Tubular Bells, Mike Oldfield (1973) – Fondly remembered because of an edited section being used for the film, The Exorcist. Mike Oldfield was a teenager when he made this album, the first for Richard Branson’s Virgin Records. Oldfield constructed this album of two long songs in the studio through constant overdubbing of instruments. The two songs are like classical suites, but using rock instruments, along with woodwinds and a choir.
Dark Side of the Moon, Pink Floyd (1973) – What’s to say about this album? As a progressive rock album, it certainly had very big, conceptual ideas, along with broad musical soundscape. The eighth album by Pink Floyd
U.K., U.K. (1978) – This group was formed by ex members of other bands like King Crimson and Yes, and included both progressive rock and jazz fusion elements. The line up of this album split after its release but this album is full of artful musical passages and intricate changes in musical direction.
Days of Future Past, The Moody Blues (1967) – The first album by the revamped Moody Blues, group songs orchestrated and enhanced by a symphony orchestra. This began the Moody’s journey in progressive rock. Deftly constructed songs with progressive layers of sound and accentuated by orchestral arrangements. Acknowledged as the first progressive rock album.
Tales of Mystery and Imagination, The Alan Parsons Project (1976) – The debut album of this group, based on the stories of Edgar Alan Poe, it introduced the group’s style of combining instrumentals and songs with lyrics, to create concept albums resembling musical plays. This album is often overlooked by Alan Parsons fans but it is rich in atmosphere and ideas.
What you notice about this group of albums is that there are a few that are the band’s debut album but most or the third or fourth effort, when they had found their feet and blasted away, confident and no looking back. One criticism of progressive rock is that the lyrics and music are pompous and overblown. At times that criticism is on the mark but often these are grand ideas that defy traditional structure and embraces the freedom of jazz but the complexity of classical music.
5 thoughts on “Progressive Rock: Coming in for a Landing”
I have a few of those listed. I’m rather new to Prog, only ever learning about it back in November. I was born in 1973, so you’d think I would have known about it, but honestly I never had! I discovered through going back and listening to Peter Gabriel’s music and realizing there was a lot of his stuff I’d never heard. Well, most definitely! The funny thing is, people asked me all my life if I was a fan of Genesis, to which I shrugged off, as I’d only known the 80s pop stuff, and was not a fan. Watching the old footage of the band, it makes me laugh how much I get what people see in me and why they ask that. I still have a LOT to learn about, which is awesome. Thank you for this list!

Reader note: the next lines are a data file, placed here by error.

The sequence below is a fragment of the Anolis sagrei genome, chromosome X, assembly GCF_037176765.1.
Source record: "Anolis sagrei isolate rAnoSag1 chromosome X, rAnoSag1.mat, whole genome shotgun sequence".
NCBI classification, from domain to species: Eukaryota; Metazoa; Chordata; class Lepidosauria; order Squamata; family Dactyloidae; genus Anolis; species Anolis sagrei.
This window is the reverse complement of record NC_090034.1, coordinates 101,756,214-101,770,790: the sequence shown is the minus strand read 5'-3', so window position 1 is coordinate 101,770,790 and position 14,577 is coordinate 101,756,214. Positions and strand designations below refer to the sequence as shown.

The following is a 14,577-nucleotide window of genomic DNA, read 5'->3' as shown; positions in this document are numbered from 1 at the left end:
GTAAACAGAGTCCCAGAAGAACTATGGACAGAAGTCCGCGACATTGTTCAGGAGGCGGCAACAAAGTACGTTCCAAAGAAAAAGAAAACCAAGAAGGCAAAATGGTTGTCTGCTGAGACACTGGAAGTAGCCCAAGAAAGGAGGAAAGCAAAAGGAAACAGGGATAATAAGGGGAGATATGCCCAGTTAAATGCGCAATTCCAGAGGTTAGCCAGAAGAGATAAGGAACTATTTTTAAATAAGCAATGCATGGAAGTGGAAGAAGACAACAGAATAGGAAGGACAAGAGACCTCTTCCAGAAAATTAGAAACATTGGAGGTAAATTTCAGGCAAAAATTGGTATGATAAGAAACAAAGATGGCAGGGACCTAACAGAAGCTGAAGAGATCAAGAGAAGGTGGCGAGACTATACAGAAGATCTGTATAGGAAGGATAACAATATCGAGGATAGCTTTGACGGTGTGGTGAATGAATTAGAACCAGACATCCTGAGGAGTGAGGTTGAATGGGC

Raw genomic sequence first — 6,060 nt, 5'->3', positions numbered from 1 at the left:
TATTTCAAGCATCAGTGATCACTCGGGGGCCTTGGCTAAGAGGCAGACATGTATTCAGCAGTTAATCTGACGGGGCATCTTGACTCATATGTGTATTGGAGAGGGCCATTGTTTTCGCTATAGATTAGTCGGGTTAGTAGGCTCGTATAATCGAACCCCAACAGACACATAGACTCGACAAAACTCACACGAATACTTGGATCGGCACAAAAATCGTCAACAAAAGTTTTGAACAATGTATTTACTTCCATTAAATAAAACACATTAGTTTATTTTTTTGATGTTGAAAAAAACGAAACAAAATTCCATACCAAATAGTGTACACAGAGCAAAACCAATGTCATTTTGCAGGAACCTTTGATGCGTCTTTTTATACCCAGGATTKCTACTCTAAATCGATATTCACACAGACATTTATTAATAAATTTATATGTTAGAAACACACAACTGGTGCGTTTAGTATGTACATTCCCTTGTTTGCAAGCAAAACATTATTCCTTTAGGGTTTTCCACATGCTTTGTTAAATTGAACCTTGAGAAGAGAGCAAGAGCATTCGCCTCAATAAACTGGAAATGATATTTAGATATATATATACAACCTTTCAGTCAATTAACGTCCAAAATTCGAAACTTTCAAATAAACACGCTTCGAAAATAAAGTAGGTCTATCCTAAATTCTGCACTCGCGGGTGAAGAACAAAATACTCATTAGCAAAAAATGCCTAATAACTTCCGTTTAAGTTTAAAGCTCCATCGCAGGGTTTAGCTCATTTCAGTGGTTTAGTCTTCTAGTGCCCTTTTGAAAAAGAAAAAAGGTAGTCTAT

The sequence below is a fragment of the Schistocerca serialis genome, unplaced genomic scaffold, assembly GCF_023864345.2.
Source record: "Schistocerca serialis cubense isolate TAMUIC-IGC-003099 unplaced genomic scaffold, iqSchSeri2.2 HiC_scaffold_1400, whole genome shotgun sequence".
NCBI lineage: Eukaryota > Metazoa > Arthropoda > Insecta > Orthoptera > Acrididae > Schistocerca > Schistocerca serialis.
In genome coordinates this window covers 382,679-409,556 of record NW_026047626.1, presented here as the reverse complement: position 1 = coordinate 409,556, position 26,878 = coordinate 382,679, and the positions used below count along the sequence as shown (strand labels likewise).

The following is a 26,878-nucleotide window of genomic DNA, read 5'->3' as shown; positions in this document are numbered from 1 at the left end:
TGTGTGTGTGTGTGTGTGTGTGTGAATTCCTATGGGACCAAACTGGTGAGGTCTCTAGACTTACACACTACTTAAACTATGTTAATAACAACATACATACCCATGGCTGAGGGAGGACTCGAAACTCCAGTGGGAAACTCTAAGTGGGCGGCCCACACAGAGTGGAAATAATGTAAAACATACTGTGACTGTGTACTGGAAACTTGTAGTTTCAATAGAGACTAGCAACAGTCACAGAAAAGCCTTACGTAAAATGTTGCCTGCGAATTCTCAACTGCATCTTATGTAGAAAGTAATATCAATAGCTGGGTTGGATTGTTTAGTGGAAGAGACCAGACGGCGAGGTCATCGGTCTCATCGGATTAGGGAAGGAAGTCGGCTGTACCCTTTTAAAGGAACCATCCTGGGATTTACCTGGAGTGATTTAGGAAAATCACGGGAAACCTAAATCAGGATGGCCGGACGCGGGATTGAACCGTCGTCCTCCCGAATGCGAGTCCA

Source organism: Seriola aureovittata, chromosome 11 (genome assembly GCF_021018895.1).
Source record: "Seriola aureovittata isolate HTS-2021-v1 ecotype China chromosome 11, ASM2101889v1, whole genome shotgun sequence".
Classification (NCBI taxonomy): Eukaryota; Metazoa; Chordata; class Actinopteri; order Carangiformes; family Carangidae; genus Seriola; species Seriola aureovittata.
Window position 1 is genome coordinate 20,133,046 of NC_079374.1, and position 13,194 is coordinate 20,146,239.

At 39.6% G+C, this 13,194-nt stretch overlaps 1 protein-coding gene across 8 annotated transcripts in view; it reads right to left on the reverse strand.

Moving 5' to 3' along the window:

Thanks for your comments. Prog Rock is timeless. The 1970’s was a tremendous decade for music. There is a lot to discover, something for everyone. You’ll find many treasures! Enjoy.
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Boy, we could have a long and fun discussion about Prog, and your list! I’m a big fan of this music, even after punk and new wave made it passé. Just a couple observations: I’ve never considered ELO, Kansas, or Supertramp to be Prog “Rock.” Maybe Prog Pop? And U.K. was more of a post-Prog supergroup, weren’t they? Other than that, I concur a lot. I’d replace Aqualung with either Stand Up or Living in the Past. And replace Tales of Mystery and Imagination with I, Robot. Also, I prefer a couple of the later Moody Blues albums to Days of Future Passed.
Are you familiar with the Canterbury Scene? It didn’t make much impact in America, but there’s some fantastic Prog there, with more of a sense of humor and less “bombast” than other Proggers. Soft Machine, Caravan, Kevin Ayers, Robert Wyatt, Gong, Hatfield and the North, National Health, Egg, Steve Hillage…a veritable treasure trove. I can give you a short LP list, if you’d like, just let me know. (I actually met some of these blokes.)
(Also, if you like King Crimson, you might also like Van der Graaf Generator, who had a similar sound, and whose leader, Peter Hammill, was extremely talented. I’d also argue that Procol Harum’s A Whiter Shade of Pale predated Days of Future Passed. I’ll shut up now!)
Music is the great debate. I’m familiar with Van der Graaf Generator, good group, just never one of my top groups. Prog rock is so open to interpretation since it is a blend of different influences and styles. Fans have a field day with comparing notes.